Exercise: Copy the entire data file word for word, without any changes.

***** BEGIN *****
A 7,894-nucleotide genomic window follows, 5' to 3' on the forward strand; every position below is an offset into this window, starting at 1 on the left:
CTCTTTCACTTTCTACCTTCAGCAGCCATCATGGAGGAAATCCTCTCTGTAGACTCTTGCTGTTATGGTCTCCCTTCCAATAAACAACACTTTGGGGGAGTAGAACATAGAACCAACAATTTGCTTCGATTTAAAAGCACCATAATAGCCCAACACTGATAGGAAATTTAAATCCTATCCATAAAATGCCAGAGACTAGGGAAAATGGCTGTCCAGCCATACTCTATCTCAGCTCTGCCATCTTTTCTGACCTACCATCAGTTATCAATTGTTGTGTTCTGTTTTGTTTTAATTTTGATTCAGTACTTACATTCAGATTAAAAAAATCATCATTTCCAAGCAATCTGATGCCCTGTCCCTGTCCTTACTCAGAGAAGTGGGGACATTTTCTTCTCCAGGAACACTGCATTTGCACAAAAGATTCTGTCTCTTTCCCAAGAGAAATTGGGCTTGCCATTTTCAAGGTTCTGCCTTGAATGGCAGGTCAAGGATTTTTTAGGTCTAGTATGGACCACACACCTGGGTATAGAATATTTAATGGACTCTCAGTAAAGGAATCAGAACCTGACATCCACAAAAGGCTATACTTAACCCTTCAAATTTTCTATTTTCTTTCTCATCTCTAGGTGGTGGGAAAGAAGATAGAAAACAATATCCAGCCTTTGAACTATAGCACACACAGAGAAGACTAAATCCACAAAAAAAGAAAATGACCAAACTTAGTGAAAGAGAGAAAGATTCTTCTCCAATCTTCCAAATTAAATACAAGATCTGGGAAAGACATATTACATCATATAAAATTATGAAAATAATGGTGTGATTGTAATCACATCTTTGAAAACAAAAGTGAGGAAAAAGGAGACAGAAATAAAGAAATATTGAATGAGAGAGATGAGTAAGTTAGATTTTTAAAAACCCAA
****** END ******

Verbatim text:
A 7,894-nucleotide genomic window follows, 5' to 3' on the forward strand; every position below is an offset into this window, starting at 1 on the left:
CTCTTTCACTTTCTACCTTCAGCAGCCATCATGGAGGAAATCCTCTCTGTAGACTCTTGCTGTTATGGTCTCCCTTCCAATAAACAACACTTTGGGGGAGTAGAACATAGAACCAACAATTTGCTTCGATTTAAAAGCACCATAATAGCCCAACACTGATAGGAAATTTAAATCCTATCCATAAAATGCCAGAGACTAGGGAAAATGGCTGTCCAGCCATACTCTATCTCAGCTCTGCCATCTTTTCTGACCTACCATCAGTTATCAATTGTTGTGTTCTGTTTTGTTTTAATTTTGATTCAGTACTTACATTCAGATTAAAAAAATCATCATTTCCAAGCAATCTGATGCCCTGTCCCTGTCCTTACTCAGAGAAGTGGGGACATTTTCTTCTCCAGGAACACTGCATTTGCACAAAAGATTCTGTCTCTTTCCCAAGAGAAATTGGGCTTGCCATTTTCAAGGTTCTGCCTTGAATGGCAGGTCAAGGATTTTTTAGGTCTAGTATGGACCACACACCTGGGTATAGAATATTTAATGGACTCTCAGTAAAGGAATCAGAACCTGACATCCACAAAAGGCTATACTTAACCCTTCAAATTTTCTATTTTCTTTCTCATCTCTAGGTGGTGGGAAAGAAGATAGAAAACAATATCCAGCCTTTGAACTATAGCACACACAGAGAAGACTAAATCCACAAAAAAAGAAAATGACCAAACTTAGTGAAAGAGAGAAAGATTCTTCTCCAATCTTCCAAATTAAATACAAGATCTGGGAAAGACATATTACATCATATAAAATTATGAAAATAATGGTGTGATTGTAATCACATCTTTGAAAACAAAAGTGAGGAAAAAGGAGACAGAAATAAAGAAATATTGAATGAGAGAGATGAGTAAGTTAGATTTTTAAAAACCCAA